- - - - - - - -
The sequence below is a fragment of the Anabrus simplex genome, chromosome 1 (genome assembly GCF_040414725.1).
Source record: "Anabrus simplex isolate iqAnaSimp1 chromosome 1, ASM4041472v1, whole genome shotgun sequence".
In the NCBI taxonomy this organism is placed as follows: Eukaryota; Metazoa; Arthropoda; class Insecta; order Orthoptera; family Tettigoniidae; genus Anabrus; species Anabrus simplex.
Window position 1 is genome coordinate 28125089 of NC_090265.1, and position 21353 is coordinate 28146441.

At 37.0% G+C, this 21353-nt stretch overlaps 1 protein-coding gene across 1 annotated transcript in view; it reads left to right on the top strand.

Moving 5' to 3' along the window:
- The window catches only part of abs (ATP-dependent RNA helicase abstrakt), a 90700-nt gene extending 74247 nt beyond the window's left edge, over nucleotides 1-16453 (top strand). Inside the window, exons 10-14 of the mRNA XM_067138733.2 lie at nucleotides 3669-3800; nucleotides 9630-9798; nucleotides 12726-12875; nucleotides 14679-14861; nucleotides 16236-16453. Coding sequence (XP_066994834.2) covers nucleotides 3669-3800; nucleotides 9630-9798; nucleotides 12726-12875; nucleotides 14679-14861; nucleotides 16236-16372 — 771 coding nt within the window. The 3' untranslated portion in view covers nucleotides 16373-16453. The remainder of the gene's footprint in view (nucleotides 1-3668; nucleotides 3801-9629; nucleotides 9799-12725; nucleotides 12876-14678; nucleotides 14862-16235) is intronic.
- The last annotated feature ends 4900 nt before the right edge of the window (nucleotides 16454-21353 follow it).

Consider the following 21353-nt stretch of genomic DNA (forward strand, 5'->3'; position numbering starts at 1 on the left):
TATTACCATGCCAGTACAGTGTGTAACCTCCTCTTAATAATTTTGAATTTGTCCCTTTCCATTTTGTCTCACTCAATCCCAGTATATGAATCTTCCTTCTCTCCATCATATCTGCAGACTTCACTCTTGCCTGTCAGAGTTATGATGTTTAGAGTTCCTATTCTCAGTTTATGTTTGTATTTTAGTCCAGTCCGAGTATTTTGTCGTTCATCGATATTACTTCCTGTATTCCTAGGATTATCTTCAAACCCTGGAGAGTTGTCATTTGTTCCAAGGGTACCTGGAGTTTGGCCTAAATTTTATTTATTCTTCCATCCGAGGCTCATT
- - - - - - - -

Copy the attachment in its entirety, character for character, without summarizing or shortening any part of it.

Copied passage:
The sequence below is a fragment of the Anabrus simplex genome, chromosome 1 (genome assembly GCF_040414725.1).
Source record: "Anabrus simplex isolate iqAnaSimp1 chromosome 1, ASM4041472v1, whole genome shotgun sequence".
In the NCBI taxonomy this organism is placed as follows: Eukaryota; Metazoa; Arthropoda; class Insecta; order Orthoptera; family Tettigoniidae; genus Anabrus; species Anabrus simplex.
Window position 1 is genome coordinate 28125089 of NC_090265.1, and position 21353 is coordinate 28146441.

At 37.0% G+C, this 21353-nt stretch overlaps 1 protein-coding gene across 1 annotated transcript in view; it reads left to right on the top strand.

Moving 5' to 3' along the window:
- The window catches only part of abs (ATP-dependent RNA helicase abstrakt), a 90700-nt gene extending 74247 nt beyond the window's left edge, over nucleotides 1-16453 (top strand). Inside the window, exons 10-14 of the mRNA XM_067138733.2 lie at nucleotides 3669-3800; nucleotides 9630-9798; nucleotides 12726-12875; nucleotides 14679-14861; nucleotides 16236-16453. Coding sequence (XP_066994834.2) covers nucleotides 3669-3800; nucleotides 9630-9798; nucleotides 12726-12875; nucleotides 14679-14861; nucleotides 16236-16372 — 771 coding nt within the window. The 3' untranslated portion in view covers nucleotides 16373-16453. The remainder of the gene's footprint in view (nucleotides 1-3668; nucleotides 3801-9629; nucleotides 9799-12725; nucleotides 12876-14678; nucleotides 14862-16235) is intronic.
- The last annotated feature ends 4900 nt before the right edge of the window (nucleotides 16454-21353 follow it).

Consider the following 21353-nt stretch of genomic DNA (forward strand, 5'->3'; position numbering starts at 1 on the left):
TATTACCATGCCAGTACAGTGTGTAACCTCCTCTTAATAATTTTGAATTTGTCCCTTTCCATTTTGTCTCACTCAATCCCAGTATATGAATCTTCCTTCTCTCCATCATATCTGCAGACTTCACTCTTGCCTGTCAGAGTTATGATGTTTAGAGTTCCTATTCTCAGTTTATGTTTGTATTTTAGTCCAGTCCGAGTATTTTGTCGTTCATCGATATTACTTCCTGTATTCCTAGGATTATCTTCAAACCCTGGAGAGTTGTCATTTGTTCCAAGGGTACCTGGAGTTTGGCCTAAATTTTATTTATTCTTCCATCCGAGGCTCATT